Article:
Using Peer-Facilitated Interventions With High-Risk Drinkers: Successes, Challenges, and Lessons Learned - PowerPoint PPT Presentation

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Using Peer-Facilitated Interventions With High-Risk Drinkers: Successes, Challenges, and Lessons Learned


Title: Middle Earth: A Model Alcohol Prevention Program Author: Delores C imini Last modified by: mdc64 Created Date: 10/10/2000 4:17:15 PM Document presentation format – PowerPoint PPT presentation

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Title: Using Peer-Facilitated Interventions With High-Risk Drinkers: Successes, Challenges, and Lessons Learned

Using Peer-Facilitated Interventions With
High-Risk Drinkers Successes, Challenges, and
Lessons Learned
  • M. Dolores Cimini, Ph.D.
  • University at Albany, State University of New
  • The 2007 National Conference for Advisors of Peer
    Education Groups
  • The BACCHUS Network
  • June 17-20, 2007
  • Marriott City Center - Denver, Colorado

Learning Objectives
  • Participants will identify the key components
    that can lead to the successful implementation of
    peer-facilitated alcohol interventions for
    college students
  • Participants will outline the challenges that are
    associated with the decision to implement
    peer-facilitated alcohol interventions
  • Participants will discuss the importance of
    training, supervision, and ongoing data
    collection and evaluation to assess progress, and
    most importantly, changes in target behaviors,
    such as student drinking rates.

Why Involve PeersTo Deliver Interventions?
  • Peer influence is a key factor in determining the
    behavior of college students
  • College students regard their peers as a credible
    and trusted source of information (National
    College Health Assessment, 2000)
  • Studies have shown that peers can bet as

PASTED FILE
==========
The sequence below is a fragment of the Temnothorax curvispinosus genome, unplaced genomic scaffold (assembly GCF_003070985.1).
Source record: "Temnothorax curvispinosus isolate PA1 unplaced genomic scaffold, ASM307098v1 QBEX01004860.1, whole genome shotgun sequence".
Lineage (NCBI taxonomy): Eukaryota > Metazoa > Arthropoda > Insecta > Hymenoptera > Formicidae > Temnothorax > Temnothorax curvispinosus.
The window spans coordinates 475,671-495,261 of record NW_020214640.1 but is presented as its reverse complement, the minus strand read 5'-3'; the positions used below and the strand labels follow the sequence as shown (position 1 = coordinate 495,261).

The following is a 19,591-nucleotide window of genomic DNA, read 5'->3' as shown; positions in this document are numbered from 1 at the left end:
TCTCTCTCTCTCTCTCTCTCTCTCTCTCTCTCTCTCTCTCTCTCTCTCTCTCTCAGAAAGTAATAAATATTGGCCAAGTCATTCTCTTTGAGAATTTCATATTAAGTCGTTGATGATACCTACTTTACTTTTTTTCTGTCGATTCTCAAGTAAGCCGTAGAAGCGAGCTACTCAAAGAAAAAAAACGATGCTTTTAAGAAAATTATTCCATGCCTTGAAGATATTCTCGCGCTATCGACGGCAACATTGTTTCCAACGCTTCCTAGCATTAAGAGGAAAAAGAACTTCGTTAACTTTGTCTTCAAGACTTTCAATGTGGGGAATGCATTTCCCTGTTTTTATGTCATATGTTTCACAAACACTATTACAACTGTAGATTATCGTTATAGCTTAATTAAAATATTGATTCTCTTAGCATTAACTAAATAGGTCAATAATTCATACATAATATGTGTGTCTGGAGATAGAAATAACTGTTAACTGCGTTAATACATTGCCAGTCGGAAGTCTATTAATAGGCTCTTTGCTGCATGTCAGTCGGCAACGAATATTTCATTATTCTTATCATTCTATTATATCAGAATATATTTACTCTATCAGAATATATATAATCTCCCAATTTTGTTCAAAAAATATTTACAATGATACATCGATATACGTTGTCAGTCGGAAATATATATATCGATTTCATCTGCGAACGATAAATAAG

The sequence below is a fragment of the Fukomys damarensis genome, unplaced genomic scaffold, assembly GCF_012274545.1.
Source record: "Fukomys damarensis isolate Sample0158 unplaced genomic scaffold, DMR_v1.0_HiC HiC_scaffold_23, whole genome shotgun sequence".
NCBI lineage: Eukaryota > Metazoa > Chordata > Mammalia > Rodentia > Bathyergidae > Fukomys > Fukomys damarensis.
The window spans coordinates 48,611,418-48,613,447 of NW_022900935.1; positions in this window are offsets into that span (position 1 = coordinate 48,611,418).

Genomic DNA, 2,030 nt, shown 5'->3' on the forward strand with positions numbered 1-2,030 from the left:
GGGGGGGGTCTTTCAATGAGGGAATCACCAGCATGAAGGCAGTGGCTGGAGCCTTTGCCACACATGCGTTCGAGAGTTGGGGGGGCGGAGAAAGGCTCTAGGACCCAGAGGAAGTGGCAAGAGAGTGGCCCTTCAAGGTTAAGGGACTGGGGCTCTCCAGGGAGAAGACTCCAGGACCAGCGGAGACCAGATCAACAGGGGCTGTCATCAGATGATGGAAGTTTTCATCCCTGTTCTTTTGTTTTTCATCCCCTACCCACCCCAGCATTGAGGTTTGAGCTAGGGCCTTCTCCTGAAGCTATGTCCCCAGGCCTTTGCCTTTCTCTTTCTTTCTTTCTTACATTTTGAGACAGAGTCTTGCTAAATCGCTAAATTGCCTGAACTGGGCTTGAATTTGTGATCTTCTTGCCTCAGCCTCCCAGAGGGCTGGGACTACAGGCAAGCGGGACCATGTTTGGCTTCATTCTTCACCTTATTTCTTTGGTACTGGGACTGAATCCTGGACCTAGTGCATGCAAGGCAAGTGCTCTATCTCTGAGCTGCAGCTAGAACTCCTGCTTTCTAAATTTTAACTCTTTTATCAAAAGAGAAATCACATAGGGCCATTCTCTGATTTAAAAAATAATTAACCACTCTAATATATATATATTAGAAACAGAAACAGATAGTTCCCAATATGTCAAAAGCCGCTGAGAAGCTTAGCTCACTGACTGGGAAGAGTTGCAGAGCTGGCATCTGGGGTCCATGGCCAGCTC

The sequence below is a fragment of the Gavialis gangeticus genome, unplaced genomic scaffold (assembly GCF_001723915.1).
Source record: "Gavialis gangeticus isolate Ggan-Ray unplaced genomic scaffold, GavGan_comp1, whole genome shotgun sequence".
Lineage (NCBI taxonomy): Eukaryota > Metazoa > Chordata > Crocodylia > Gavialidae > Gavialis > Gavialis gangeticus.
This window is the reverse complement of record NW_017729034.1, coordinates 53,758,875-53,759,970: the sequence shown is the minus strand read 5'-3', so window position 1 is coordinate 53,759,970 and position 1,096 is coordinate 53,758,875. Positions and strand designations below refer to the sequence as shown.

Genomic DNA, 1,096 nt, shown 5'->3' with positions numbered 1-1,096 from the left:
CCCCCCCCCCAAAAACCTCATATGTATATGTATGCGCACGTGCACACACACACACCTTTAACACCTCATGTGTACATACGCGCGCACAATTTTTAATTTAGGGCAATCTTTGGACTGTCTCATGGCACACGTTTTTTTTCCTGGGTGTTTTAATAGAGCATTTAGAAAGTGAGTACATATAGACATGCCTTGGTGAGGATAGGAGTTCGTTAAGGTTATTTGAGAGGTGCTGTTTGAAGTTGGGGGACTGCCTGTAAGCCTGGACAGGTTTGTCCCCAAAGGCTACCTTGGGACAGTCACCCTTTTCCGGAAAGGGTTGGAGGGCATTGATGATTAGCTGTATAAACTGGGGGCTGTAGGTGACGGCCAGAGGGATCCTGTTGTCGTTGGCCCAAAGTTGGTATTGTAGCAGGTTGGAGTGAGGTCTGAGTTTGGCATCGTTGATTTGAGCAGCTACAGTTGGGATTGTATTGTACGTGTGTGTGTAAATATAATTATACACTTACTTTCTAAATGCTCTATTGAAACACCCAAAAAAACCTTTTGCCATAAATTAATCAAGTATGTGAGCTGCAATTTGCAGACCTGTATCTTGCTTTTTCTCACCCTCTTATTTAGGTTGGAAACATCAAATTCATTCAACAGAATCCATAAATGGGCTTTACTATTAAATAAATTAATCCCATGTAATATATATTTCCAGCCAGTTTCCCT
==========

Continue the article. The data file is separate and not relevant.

effective as professionals in delivering alcohol
    interventions to college students (Fromme
    Corbin, 2004)

Components of UAlbany Comprehensive AOD Program
  • Presidential Leadership
  • Campus AOD Task Force
  • Student Involvement/Leadership
  • Social Norms Marketing
  • Campus-Community Coalitions
  • Restricting Alcohol Marketing/Promotion
  • Alcohol-Free Options
  • Education
  • Early Intervention
  • Policy Evaluation/Enforcement
  • Parental Involvement
  • Treatment Referral
  • Research and Program Evaluation

Comprehensive Program
Middle Earth Program Profile
  • History
  • 36 year longevity
  • Staffing
  • Professional Director
  • 1 Psychology Intern, 3 Graduate Assistants
  • 140 undergraduate students
  • Program Components
  • Hotline
  • Outreach Program, including peer theater,
    interfaces with newspaper and radio, workshops,
    and media campaign
  • Program Interfaces
  • University affiliation, academic courses, and
  • Student government affiliation and funding
  • Local, State, and Federal Grants

Our First StudyModel Program Grant Project
  • To increase the percentage of University at
    Albany students who believe that their peers
    drink at least once a week or less by 10 percent
    through exposure to social norms within peer
  • To disseminate information concerning the
    effective components of the Middle Earth model
    peer theater program to colleges and universities
    on a local, state, and national level
  • (Funded by Model Program Grant,
  • U.S. Department of Education)

Model Program Grant Evaluation Plan
  • Hypothesis
  • Trained peer educators can have an additive
    effect in carrying out social norms interventions
    when compared to media campaigns alone.
  • Evaluation Method
  • Experimental vs. control group design
  • Pre-post evaluations with ACHA and CORE Social
    Norms surveys

Middle Earth Peer TheaterOverall Findings
  • Significant decrease in frequency of alcohol use
  • Significant decrease in driving after drinking